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Danish EU Presidency and the Environment

Submitted by on 10 Mar 2012 – 12:34

Sir Graham Watson MEPBy Sir Graham Watson MEP, Editor, Government Gazette

The first half of this year promises to be a real window of opportunity for the European Union’s green-minded policy makers who want to see the EU take bolder action on climate change and the environment.

The Danish presidency has pledged to make greening Europe one of its top priorities, and together with the boost the European Commission got from its success in Durban last December, 2012 could rival 2008 in terms ambitious European action on climate.

The ‘Great Danes’ are not ones to shy away from big ideas. The new Danish government has published a plan for 100% of Denmark’s total energy supply – so not just electricity, but transport, industry and heating too – to be from renewable sources by 2050.

They also want to make the presidency do business in a more environmentally friendly way. They are going to serve tap water instead of bottled mineral water in meetings, use public transport and joint bus transportation as much as they can, stay in environmentally certified hotels and serve low-carbon food.

Denmark is keen to promote resource efficiency in all policy areas. They want agreement on the draft energy efficiency directive within their term in office, improved recycling rates, reduced water usage and to prevent food and agricultural waste. They have also stated that they want to tighten up on air pollution and the regulation of harmful chemicals.


But the transition to a low-carbon society is not just about greenie planet-saving. With the impending recession and rising unemployment, it’s also an economic imperative. The fact is that energy-efficient and zero carbon technology is going to have to be the way forward, and if we don’t build it then the Chinese will.

The Danes understand this. Martin Lidegaard, the Danish climate and energy minister, said recently that “every euro spent on energy efficiency will go to ensuring European jobs. Every euro spent on oil imports will go out of Europe”. And it couldn’t have been made more clear to them when just last month Danish wind giant Vestas, the biggest wind turbine manufacturer in the world, announced it would cut over 2000 jobs to become more competitive with Chinese manufacturers. Some even speculated these jobs would go to China.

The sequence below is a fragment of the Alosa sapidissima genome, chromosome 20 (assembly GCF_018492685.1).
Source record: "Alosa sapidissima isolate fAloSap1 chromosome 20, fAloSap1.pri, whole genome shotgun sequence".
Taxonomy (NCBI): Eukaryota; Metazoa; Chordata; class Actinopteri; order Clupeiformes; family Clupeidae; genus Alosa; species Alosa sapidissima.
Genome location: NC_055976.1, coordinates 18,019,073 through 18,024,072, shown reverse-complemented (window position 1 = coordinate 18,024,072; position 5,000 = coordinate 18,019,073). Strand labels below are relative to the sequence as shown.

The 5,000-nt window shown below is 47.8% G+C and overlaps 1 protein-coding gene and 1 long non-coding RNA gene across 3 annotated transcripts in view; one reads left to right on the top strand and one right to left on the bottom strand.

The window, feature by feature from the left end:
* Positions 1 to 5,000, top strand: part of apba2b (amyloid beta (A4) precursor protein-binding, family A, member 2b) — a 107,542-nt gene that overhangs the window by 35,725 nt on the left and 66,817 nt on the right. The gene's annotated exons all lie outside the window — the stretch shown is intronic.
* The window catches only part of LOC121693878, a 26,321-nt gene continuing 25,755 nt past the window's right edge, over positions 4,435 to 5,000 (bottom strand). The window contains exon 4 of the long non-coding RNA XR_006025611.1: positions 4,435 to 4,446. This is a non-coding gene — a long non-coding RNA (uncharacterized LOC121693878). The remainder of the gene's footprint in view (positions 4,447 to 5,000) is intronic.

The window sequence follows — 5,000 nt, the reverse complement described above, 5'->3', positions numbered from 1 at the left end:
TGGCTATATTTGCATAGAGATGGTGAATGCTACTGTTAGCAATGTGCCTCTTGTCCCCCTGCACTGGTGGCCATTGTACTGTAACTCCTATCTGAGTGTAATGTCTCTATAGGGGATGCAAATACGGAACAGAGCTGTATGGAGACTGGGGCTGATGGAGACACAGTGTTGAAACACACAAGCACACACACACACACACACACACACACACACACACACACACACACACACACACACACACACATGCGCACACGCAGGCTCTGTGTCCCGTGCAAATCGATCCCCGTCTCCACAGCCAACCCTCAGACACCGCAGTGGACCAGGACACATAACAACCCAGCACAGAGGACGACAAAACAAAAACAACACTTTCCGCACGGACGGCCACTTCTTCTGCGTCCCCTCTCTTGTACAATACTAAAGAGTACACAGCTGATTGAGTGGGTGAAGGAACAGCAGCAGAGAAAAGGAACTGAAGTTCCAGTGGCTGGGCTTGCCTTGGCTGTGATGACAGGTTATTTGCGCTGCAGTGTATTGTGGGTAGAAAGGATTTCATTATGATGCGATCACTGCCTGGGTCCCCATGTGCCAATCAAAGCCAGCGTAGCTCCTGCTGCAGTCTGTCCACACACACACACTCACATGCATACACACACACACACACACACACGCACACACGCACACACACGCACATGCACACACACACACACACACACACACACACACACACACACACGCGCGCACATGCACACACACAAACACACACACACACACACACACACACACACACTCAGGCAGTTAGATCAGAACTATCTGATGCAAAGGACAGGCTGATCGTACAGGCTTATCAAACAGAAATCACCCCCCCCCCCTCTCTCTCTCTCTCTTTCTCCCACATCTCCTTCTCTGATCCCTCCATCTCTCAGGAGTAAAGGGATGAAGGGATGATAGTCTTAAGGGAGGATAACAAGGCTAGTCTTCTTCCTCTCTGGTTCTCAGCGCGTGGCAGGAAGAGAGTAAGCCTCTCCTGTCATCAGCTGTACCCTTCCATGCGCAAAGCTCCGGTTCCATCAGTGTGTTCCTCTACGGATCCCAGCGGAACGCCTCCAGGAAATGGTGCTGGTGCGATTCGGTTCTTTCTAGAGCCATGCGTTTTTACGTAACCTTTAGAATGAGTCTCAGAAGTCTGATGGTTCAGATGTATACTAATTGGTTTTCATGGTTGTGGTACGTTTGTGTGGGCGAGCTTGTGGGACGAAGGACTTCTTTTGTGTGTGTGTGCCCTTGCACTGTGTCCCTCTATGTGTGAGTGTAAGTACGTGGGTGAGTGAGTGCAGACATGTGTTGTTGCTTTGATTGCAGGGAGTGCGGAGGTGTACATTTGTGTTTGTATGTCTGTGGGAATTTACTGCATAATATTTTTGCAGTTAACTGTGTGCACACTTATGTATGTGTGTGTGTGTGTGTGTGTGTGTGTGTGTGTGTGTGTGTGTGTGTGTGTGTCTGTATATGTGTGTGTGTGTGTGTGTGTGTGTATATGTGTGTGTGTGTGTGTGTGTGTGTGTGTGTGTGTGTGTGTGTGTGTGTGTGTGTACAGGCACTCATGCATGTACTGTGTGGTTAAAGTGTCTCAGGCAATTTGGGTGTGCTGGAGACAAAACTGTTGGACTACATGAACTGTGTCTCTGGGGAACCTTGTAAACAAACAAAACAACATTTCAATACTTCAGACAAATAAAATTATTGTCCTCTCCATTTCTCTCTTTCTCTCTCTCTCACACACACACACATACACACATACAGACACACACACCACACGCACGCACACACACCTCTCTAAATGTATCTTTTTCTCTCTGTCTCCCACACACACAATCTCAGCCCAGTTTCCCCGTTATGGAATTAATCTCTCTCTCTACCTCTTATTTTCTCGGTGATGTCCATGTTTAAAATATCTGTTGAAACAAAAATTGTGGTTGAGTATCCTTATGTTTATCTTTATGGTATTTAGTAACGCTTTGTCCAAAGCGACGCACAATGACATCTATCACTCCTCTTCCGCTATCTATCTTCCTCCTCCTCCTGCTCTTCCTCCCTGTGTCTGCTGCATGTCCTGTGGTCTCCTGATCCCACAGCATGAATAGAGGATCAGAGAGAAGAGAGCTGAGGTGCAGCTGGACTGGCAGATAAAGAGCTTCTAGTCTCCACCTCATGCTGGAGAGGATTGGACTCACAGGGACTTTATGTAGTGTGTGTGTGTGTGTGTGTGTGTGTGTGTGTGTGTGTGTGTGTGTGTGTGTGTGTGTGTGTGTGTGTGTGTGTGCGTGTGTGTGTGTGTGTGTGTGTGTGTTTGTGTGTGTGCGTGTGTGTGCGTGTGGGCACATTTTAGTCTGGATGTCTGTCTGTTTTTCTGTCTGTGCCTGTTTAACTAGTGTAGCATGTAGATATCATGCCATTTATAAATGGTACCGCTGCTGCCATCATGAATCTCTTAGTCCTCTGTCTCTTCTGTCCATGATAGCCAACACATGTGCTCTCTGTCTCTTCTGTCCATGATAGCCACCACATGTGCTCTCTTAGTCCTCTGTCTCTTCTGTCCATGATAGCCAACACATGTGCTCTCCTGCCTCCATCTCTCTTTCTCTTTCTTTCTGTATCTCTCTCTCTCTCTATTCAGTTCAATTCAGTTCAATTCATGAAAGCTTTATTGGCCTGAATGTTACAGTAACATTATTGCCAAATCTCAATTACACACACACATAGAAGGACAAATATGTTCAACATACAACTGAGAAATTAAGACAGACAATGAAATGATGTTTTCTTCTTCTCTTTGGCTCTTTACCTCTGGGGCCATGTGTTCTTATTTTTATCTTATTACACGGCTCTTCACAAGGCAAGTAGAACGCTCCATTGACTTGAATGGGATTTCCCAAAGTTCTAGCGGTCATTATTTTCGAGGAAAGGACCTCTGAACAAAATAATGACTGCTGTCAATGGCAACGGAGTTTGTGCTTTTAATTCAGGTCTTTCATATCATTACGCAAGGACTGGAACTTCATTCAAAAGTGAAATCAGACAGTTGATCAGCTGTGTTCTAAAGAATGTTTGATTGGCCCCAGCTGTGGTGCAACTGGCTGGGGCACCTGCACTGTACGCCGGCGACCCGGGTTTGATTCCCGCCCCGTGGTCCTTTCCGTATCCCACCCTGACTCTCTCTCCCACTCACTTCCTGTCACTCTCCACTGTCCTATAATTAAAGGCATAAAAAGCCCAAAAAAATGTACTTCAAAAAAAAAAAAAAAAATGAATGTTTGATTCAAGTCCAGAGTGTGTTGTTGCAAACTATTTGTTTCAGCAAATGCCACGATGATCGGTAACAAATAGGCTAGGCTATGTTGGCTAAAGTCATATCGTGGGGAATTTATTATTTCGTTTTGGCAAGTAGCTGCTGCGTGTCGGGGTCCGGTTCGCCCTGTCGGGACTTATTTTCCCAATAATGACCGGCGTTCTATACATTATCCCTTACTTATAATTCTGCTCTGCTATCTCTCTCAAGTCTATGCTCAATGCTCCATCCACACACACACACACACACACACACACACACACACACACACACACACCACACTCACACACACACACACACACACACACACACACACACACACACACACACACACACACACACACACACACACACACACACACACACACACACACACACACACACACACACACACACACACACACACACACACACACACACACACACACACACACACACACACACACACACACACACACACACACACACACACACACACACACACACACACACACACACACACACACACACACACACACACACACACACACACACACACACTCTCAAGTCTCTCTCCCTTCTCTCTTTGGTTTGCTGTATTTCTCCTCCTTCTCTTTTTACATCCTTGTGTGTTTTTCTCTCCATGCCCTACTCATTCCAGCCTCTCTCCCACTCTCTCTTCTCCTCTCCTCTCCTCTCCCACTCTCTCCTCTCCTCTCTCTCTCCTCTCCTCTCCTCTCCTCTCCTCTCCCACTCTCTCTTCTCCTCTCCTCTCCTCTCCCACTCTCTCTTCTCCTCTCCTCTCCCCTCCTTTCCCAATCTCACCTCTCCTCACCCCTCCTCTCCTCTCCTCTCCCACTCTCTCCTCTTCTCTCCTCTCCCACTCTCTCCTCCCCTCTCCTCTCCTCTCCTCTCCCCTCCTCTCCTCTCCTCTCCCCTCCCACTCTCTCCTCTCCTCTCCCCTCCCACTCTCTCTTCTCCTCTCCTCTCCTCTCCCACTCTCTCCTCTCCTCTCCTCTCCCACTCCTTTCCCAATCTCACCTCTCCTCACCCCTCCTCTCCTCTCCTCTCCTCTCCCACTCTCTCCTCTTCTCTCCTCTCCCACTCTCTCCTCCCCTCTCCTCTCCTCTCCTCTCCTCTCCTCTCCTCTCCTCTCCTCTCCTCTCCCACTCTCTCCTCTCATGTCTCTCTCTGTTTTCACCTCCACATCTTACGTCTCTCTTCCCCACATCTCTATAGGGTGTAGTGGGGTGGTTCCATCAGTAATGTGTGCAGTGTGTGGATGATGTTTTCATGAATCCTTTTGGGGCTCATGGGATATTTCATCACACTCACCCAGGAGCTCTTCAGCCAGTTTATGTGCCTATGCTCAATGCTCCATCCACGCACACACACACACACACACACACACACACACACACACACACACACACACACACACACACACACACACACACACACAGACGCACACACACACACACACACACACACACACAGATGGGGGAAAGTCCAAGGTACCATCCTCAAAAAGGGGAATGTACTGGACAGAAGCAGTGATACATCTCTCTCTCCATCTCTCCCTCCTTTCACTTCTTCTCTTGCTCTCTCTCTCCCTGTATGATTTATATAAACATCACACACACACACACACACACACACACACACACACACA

There is particular reason to hope for an all-important boost to Europe’s renewable energy capacity and an updating of its grid infrastructure. The presidency has said it wants to push the expansion of European energy infrastructure in order to better integrate renewables and secure investment for clean energy.

If we can use EU money to leverage private investment and build an array of long-distance high voltage electricity cables – ‘electricity highways’ as the European Commission likes to call them – then we can link up remote renewable sources of electricity across Europe into a stable supply of energy for all. We can link the wind power in Northern Europe to solar power from Spain, and biomass from Eastern Europe to the hydro in Norway and the Alps.

When the wind stops blowing in Scotland, chances are the sun is shining in Sicily. When the skies cloud over in Greece, the biomass incinerators in Poland, or the dams in Austria, can be fired up.

And if we link up the European grid to solar power from the Sahara, the sky is the limit. In just six hours, the world’s deserts receive enough energy from the sun to power the global population for a year. If even a tiny fraction of this energy could be harnessed, an area of the Saharan desert the size of a small country like Wales could, in theory, power the whole of Europe.


Here presents a real opportunity for the EU to demonstrate its worth to European citizens and let’s face it — the European project is not in the best place at the moment. In energy policy, the EU can create green jobs, save money on expensive and insecure fossil fuel imports and help to create a sustainable low-carbon economy all in one go.

I hope that this can be reflected in the conclusions on energy expected at the European Council meeting in March.

Denmark will end its presidency with the Rio +20 conference on sustainable development, the green economy and poverty eradication. This will be another chance for the EU to shine by acting as one, like it did at the climate negotiations in Durban. Let us grab these opportunities to enact lasting change and make Europe once and for all a leader in the low-carbon revolution.